Book Review: Empire of The Summer Moon, Quanah Parker and the Rise and Fall of the Comanches the Most Powerful Indian Tribe in American History by S. C. Gwynne

In the desolate plains area of west Texas, a boy who's mother was Nautdah or Cynthia Ann Parker and his father was Pete Nocona, grew up to become a powerful Comanche chief. From the mid 1700's until about 1850 the Comanche's ruled the southern plains. They were greatly feared by both the Spanish and white settler's that came to inhabit Texas. It would be a long battle between the Comanche's and the white military. At the end of the bitter war the Comanche's would be faced with living on land that was not "fit" for white settlers, and eating foods that were not palatable for any human. But, for a time, the Comanche's had been the most powerful Indian tribe in American History.

Link for the book @ Amazon:
Paperback $8.00
Kindle $9.99

Authors site:

Link for a review from Dallas Morning News:

Empire of the Summer Moon was a Pulitzer Prize Finalist for General Non-Fiction 2011
And a Finalist for the National Book Critics Circle Award 2011
Winner of Texas Book Award and Oklahoma Book Award

Published by Scribner Reprint May 2011
Non-Fiction/Texas History/Native American History/The Old West
384 pages

Quanah Parker was the son of Cynthia Ann Parker, that was captured by Comanche Indians at the Parker Fort located in central Texas in 1836 when she was 9 years old. The Comanche's adopted her, and when she grew older her husband was Peta Nocona a Comanche chief, they had 3 children. Quanah was Cynthia's oldest child. Quanah would also become a chief.
The author does not just tell the story of Quanah Parker and Cynthia Ann Parker.
We are given a dramatic kaleidoscope of Texas; from the buffalo that ate the prairie grass, to the various Indian battles in Texas, other Indian tribes and how they were in relation to the Comanche's, the Texas settler's that came to Texas to grasp hold of free land, the life of the plains Indians, the introduction of the horse to the plains Indians, the history of the Texas Rangers, and the cattle business in Texas.

"They came from the high country, in the place we now call Wyoming, above the headwaters of the Arkansas River. They called themselves "Nermernuh," which in their Shoshone language meant, simply, "People." They were of the mountains: short, dark-skinned, and barrel-chested. They were descendants of the primitive hunters who had crossed the land bridge from Asia to America in successive migrations between 11,000 and 5,000 BC, and in the millennia that followed they had scarcely advanced at all." page 27

"Thus positioned, a Comanche warrior could loose twenty arrows in the time it took a soldier to load and fire one round from his musket; each of those arrows could kill a man at thirty yards." page 33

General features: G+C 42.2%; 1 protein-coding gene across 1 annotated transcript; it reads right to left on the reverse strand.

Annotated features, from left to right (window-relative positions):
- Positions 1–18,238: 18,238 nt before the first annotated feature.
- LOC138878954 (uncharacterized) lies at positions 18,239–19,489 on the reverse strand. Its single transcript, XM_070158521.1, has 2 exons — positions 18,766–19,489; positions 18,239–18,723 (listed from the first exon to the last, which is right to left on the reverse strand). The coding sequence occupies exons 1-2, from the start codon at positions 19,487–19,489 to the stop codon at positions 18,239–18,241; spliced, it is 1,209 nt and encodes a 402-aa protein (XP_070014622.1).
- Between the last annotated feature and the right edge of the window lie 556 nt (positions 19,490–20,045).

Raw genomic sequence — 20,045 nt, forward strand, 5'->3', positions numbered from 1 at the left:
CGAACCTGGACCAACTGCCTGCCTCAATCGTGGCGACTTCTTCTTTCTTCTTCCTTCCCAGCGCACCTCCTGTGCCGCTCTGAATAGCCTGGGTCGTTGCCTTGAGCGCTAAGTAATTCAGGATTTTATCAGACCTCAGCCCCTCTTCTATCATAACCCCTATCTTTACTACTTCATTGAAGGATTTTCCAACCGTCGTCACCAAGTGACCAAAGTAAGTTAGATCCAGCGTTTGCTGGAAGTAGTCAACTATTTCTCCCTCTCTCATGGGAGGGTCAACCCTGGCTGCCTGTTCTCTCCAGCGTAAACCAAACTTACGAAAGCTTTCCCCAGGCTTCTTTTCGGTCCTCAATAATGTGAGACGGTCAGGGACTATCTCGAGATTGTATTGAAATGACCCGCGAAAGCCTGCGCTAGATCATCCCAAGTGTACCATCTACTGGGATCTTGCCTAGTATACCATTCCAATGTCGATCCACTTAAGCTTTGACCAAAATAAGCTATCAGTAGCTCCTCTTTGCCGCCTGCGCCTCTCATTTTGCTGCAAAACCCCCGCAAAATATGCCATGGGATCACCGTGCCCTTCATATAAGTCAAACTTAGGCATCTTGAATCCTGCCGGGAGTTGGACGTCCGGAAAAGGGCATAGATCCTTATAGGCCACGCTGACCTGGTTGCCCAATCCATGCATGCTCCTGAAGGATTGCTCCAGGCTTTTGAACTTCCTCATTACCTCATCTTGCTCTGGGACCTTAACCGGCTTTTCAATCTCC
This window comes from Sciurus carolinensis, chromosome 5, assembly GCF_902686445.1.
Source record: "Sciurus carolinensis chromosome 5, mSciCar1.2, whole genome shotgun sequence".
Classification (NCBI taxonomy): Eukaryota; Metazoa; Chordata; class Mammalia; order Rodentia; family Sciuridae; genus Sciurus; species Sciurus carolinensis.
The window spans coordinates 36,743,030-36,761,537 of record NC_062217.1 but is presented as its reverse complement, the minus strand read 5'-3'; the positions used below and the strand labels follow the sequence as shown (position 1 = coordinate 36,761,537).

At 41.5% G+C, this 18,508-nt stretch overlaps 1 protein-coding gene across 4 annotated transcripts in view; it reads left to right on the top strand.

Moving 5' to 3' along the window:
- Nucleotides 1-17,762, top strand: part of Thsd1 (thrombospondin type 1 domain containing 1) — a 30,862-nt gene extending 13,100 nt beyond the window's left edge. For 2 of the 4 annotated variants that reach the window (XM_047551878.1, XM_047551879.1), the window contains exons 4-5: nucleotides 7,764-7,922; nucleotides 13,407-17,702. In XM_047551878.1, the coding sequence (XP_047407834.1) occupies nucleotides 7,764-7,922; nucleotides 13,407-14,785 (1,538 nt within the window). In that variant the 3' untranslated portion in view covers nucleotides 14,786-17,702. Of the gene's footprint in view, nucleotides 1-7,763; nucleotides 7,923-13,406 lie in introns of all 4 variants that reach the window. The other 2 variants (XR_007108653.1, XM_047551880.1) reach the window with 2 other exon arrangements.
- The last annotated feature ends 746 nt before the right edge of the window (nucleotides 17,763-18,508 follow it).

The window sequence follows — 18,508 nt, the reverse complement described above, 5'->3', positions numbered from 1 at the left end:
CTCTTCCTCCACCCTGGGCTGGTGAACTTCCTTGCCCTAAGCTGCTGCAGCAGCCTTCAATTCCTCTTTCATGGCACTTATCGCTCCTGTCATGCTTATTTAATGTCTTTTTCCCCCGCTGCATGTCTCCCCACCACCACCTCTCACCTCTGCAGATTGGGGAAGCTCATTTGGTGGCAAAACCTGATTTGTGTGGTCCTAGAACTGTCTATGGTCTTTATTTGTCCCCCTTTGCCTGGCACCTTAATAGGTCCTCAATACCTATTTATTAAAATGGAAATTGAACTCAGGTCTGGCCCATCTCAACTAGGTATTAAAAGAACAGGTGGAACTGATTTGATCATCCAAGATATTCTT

"One thinks of Cynthia Ann on the immensity of the plains, a small figure in buckskin bending to her chores by a diamond-clear stream. It is late autumn, the end of warring and buffalo hunting. Above her looms a single cottonwood tree, gone bright yellow in the season, its leaves and branches framing a deep blue sky. Maybe she lifts her head to see the children and dogs playing in the prairie grass and, beyond them, the coils of smoke rising in to the gathering twilight from a hundred lodge fires. And maybe she thinks, just for a moment, that all is right in the world." page 193

Photograph taken by me at the Texas Ranger Museum in Waco
I loved this book! I feel it is one of the best non-fiction books I've read.
I loved reading about my home state.
I loved reading about people that were not depicted in order to persuade the reader as either good or bad. The author did not entangle himself in the criticism of whether the people white or Native American were good or evil. He left those feelings to the reader.
There is much, much, much research that went in to the writing of this book. I could tell that the writer has a passion for Texas history. His passion is contagious!
The characters come alive off of the white pages written in dull black ink.
At times it did not "feel" as if it was a non-fiction book, but more of a literary novel that has swept the reader away with its tenacity.
Kit Carson, Sam Houston, Ranald Slidell Mackenzie, the Texas Rangers, the weighty Spanish Conquistador's, The Parker family, Peta Nocona, Charles Goodnight, John Coffee Hays, and Cynthia, Quanah, Peanut, and Prairie Flower. These people were each described in such vividness, that I easily pictured them in my mind, and I swear I could almost smell them!
This is an awesome book and would make a great summer read!
I feel it should be required reading in school for American History. 
Texas Ranger Museum in Waco
Blissful Reading!


  1. This comment has been removed by a blog administrator.

  2. I accidentally, like a dummy, deleted this comment and am so sorry I did. Carol if you visit back please kindly leave another comment.
    Thank you.


Post a Comment